Having just been away for three weeks, the proverbial (can I say that if I actually mean nursery rhyme rather than proverb?) Mother Hubbard in our household truly did find the cupboard bare, and had to hot-foot it down to the local store to replenish food supplies. This hit the purse strings this week in our supermarket of choice (i.e. out of a choice of two- not many options in this little piece of the back of beyond) to a total of £128, which filled up the fridge and freezer, and a few bits to add into the store cupboard. This doesn’t compare too badly, given that the fridge was indeed empty, with the weekly national average spending on food according to BBC’s ‘Eat Well for Less (http://www.bbc.co.uk/programmes/b0520lz9) ringing in at £81.40 for a family of four. This doesn’t include eating out, take-away coffees etc, as is just the weekly spend on food for the home, so the vast majority of us will actually be spending far more than that on food and drink per week by the time we factor in those emergency chocolate bars at the petrol station and the quintessential beer quaffing in your local pub of choice on a Friday night.
So the question for Thrifter has to be how long will our £128 worth last us? I’m not likely to do another large shop for another couple of weeks, though we will buy perishables as we need them, and of course other ‘unidentified items’ sneak their way into the baskets while you are a captive audience in the church of gluttony. Our £128 was reduced by £7.50 in loyalty vouchers, and a further £10 was on nappies, so if we consider £110.50 as our starting point, and lets see what happens over the next few weeks – I’ll follow it up in a later post.
The programme itself, Eat well for Less, now into series 3 so is clearly hitting home with the viewing public, who love to do the following things: 1. Save money, and 2. Gawp in amazement at the apparent lack of common sense in our fellow shoppers. The skinflint philosopher falls into both categories, ‘nuf said. This series includes for our viewing pleasure, a family who only buy pre-cut fruit and vegetables and a family who throw away fruit once it’s past it’s best before date, and to paraphrase Greg Wallace, the show’s bespectacled ‘man on the street’, “I don’t know why anyone would need a date on a bag of fruit to tell us whether it’s ok to eat. Has it gone soft? Is it mouldy? It’s very, very obvious”. The Haynes family (episode 4) were throwing away a whopping £60 worth of food each week. When we factor in the consequences on the environment of mass food production, transportation and packaging, all for it to end up going in the bin, the financial cost to the family is a final cherry on the top of the Skinflinter’s take on criminality.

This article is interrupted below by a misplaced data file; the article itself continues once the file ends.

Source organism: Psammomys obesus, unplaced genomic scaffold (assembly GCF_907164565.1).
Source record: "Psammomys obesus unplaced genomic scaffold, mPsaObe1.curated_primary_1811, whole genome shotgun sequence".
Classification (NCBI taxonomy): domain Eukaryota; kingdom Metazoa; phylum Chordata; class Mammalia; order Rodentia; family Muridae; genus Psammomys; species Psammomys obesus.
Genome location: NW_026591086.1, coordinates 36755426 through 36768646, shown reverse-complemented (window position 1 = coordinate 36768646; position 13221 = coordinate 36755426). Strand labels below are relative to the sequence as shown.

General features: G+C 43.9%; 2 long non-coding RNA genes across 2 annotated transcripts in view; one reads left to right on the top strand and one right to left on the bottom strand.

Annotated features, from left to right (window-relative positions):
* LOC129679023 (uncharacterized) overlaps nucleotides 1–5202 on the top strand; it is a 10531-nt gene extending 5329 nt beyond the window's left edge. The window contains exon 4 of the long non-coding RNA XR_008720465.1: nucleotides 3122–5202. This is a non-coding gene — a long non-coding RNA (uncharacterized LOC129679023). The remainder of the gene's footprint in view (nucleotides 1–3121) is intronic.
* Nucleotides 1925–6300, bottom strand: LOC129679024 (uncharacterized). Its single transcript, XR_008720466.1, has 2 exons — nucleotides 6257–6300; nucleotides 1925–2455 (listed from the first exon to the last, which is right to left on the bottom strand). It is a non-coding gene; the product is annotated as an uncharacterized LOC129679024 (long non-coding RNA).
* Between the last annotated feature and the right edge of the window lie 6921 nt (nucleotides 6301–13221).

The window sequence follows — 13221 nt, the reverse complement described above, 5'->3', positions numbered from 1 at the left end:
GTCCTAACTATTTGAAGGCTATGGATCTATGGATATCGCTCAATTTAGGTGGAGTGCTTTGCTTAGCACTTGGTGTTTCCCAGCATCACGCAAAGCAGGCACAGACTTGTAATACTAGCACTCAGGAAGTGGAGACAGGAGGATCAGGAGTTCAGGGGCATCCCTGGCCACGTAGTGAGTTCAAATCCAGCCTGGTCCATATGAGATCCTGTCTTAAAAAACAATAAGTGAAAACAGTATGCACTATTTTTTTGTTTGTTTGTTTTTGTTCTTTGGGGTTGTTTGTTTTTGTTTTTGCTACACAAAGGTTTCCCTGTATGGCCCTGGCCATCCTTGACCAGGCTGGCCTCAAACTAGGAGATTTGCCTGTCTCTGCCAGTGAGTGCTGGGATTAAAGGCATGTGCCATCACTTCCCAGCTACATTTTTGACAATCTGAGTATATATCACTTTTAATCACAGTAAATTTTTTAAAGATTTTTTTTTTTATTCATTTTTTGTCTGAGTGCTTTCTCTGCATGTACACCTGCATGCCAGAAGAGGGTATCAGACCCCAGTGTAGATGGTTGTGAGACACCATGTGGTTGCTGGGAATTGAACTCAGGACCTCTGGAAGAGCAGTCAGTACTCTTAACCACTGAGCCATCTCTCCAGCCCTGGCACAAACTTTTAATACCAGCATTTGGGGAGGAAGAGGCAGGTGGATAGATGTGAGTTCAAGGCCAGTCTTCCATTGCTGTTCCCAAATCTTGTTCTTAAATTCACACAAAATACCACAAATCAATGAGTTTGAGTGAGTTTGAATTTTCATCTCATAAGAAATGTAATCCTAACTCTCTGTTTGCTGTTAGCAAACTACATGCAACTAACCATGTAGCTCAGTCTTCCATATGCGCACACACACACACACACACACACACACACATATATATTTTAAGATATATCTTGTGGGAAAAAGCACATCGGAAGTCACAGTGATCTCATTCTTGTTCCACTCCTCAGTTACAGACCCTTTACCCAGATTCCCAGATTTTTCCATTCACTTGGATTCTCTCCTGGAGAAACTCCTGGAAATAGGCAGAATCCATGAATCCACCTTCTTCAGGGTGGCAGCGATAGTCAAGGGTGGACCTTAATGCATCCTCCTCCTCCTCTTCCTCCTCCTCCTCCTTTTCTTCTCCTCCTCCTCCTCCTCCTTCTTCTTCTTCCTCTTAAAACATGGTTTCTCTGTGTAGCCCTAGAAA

It would be unfair to dismiss other’s actions without highlighting what works for us, so here are Thrifter’s key pieces of advice regarding food thrift.
1. We never throw food away, by actually going against the advice given on the programme, by never having meal plans. Instead we eat what needs to be eaten, and design and create meals and dishes to facilitate that. It may mean that they are a little unusual on the odd occasion, but variety is the spice of life of course.
2. Leftovers become lunches for the following day, or make friends with your freezer and put back in for another time.
3. Avoid branded products where the quality doesn’t always justify the cost.
4. Cook from scratch whenever possible, and therefore minimise your paying to a middleman for their handling of what you are about to receive.
5. We are also now almost completely meat-free. Thrifter has not partaken for around twenty-five years but Digger has recently been watching ‘Things on the Internet’ (note the doom-laden capital letters, in the voice of he-who-shall-be-obeyed) which has put him off processed meat for the time being, though he still manages to sneak Italian salami into his repertoire. It will be interesting to see how our spending changes as a result.
Finally as always, we all have different tastes and priorities, so go spend on food in a way that suits you. If every morsel you put into your mouth fills you with guilt, then something is wrong. But as Paul Prudhomme said, with a great sense of skinflintery, “You don’t need a silver fork to eat good food”.